McKinnon said the dives are important for their educational value but more important for the people they affect.
“We need to discover and learn stuff, but I think these kinds of missions are very practical and applicable and have real-world consequences to them, which are that family members will find closure if these projects are successful,” McKinnon said. “I think that’s where you see where research intersects with community and people.”
ECU’s maritime studies program is one of just three in the nation. It draws students and faculty from throughout the world.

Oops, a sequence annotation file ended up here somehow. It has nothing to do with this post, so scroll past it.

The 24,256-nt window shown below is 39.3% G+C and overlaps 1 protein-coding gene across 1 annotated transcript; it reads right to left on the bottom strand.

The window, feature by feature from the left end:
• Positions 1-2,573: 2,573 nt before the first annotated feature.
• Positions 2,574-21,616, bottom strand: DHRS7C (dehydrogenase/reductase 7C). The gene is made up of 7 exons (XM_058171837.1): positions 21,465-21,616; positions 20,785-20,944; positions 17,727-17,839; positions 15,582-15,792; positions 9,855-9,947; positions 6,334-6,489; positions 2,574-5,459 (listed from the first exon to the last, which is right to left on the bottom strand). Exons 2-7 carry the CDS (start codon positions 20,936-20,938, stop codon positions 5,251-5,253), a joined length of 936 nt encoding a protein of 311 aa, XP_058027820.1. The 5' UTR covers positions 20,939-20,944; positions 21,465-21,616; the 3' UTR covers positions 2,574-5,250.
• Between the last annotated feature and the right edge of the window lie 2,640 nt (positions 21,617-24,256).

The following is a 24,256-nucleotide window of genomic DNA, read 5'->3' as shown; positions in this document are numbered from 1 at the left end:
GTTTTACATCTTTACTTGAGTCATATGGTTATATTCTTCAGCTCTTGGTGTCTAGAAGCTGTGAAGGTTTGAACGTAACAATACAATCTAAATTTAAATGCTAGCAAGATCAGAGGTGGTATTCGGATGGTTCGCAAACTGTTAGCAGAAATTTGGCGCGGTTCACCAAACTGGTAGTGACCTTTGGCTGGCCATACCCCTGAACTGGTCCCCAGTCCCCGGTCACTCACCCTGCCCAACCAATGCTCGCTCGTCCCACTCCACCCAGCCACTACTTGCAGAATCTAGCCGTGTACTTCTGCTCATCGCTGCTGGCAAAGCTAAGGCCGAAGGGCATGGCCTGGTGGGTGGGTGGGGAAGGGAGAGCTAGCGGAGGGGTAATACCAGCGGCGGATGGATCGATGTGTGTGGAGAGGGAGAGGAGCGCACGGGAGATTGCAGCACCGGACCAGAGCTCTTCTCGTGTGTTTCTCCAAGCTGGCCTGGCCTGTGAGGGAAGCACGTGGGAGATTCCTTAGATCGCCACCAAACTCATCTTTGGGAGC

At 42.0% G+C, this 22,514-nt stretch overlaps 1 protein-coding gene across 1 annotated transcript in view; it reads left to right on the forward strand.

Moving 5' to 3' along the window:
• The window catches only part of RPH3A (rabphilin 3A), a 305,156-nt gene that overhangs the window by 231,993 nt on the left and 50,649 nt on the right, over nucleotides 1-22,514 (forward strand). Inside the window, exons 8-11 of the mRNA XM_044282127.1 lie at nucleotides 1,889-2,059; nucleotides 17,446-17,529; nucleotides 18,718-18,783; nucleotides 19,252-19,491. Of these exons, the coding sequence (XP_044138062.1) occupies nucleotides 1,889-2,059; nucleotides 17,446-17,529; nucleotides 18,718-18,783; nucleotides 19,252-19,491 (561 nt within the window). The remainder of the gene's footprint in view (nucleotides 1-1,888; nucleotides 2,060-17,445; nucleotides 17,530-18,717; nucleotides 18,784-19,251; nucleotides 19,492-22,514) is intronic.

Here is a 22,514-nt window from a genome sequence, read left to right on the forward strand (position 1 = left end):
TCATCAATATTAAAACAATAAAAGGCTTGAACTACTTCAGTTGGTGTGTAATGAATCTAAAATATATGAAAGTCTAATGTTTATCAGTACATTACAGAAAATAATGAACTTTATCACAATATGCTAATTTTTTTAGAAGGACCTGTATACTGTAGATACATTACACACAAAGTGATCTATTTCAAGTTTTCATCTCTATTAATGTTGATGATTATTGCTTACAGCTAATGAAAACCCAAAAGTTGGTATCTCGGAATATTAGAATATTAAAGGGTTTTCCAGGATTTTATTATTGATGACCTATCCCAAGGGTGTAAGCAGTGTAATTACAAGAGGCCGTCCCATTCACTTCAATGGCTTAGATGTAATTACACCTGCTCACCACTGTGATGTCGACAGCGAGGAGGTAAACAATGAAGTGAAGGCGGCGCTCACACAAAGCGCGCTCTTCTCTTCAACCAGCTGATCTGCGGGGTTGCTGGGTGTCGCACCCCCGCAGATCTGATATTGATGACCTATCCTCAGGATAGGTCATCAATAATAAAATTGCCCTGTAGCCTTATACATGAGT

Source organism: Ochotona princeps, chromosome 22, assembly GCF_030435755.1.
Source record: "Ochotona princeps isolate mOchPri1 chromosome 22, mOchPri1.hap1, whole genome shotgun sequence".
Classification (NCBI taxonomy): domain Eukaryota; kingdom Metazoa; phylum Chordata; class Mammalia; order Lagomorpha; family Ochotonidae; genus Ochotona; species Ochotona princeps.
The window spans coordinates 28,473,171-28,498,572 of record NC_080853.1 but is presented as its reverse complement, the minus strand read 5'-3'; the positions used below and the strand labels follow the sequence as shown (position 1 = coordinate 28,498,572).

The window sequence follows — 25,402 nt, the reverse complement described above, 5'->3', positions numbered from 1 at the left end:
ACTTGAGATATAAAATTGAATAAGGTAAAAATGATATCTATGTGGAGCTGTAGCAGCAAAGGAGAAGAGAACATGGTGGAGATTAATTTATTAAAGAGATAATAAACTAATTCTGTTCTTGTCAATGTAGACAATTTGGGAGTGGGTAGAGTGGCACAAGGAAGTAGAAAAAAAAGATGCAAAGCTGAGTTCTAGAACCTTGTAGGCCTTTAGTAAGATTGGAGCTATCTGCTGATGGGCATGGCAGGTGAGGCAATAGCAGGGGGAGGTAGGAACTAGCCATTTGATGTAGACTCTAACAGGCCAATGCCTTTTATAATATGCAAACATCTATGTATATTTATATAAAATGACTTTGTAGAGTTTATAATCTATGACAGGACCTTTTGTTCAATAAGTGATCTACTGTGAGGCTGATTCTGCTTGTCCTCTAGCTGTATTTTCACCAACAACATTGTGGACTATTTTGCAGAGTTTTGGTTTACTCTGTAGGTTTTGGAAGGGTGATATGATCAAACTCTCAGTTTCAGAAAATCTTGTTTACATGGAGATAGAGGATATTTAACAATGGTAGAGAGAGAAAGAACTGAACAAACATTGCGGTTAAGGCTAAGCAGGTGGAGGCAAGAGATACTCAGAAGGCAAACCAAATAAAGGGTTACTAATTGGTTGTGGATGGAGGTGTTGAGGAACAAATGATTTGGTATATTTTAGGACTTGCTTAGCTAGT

“We are unique in the state. We are unique in the region. We’re rare in the nation, and we’re here in Greenville, and we have one of the best — and I would say the best — program in the nation if not the world,” said Dr. Nathan Richards, associate professor and director of the program, which is part of the Department of History. “We’re international and we attract international people, but we’re also working in the community and we’re interested in looking at the history in our region.”
Richards grew up in Australia, combining his love of history and his passion for scuba diving into maritime archaeology.